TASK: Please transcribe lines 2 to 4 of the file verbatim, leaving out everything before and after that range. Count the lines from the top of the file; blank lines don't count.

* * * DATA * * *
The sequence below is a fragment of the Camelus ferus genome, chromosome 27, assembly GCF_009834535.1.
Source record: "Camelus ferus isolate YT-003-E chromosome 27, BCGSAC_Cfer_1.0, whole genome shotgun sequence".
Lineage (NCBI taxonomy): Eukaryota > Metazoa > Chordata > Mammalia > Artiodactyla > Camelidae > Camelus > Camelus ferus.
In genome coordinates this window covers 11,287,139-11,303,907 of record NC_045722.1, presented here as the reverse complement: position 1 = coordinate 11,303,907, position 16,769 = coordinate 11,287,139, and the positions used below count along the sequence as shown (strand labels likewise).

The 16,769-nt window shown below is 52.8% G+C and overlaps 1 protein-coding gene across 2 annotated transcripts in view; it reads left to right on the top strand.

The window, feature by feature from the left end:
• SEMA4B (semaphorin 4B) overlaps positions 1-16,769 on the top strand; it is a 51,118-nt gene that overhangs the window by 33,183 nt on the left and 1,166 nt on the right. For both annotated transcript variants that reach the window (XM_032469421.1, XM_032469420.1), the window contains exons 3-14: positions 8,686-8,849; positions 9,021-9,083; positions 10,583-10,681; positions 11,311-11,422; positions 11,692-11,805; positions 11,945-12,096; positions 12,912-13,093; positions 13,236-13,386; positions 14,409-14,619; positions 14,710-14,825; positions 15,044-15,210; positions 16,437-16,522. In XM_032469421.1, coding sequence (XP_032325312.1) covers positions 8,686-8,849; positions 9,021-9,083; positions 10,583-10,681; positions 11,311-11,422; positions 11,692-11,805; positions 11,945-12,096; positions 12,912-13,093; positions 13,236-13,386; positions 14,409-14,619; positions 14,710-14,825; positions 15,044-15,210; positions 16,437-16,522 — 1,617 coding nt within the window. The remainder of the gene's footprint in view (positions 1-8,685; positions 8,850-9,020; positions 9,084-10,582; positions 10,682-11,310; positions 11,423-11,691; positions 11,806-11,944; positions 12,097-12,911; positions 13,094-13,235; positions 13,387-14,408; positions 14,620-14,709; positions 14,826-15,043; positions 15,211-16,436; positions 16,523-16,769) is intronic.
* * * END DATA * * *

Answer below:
Source record: "Camelus ferus isolate YT-003-E chromosome 27, BCGSAC_Cfer_1.0, whole genome shotgun sequence".
Lineage (NCBI taxonomy): Eukaryota > Metazoa > Chordata > Mammalia > Artiodactyla > Camelidae > Camelus > Camelus ferus.
In genome coordinates this window covers 11,287,139-11,303,907 of record NC_045722.1, presented here as the reverse complement: position 1 = coordinate 11,303,907, position 16,769 = coordinate 11,287,139, and the positions used below count along the sequence as shown (strand labels likewise).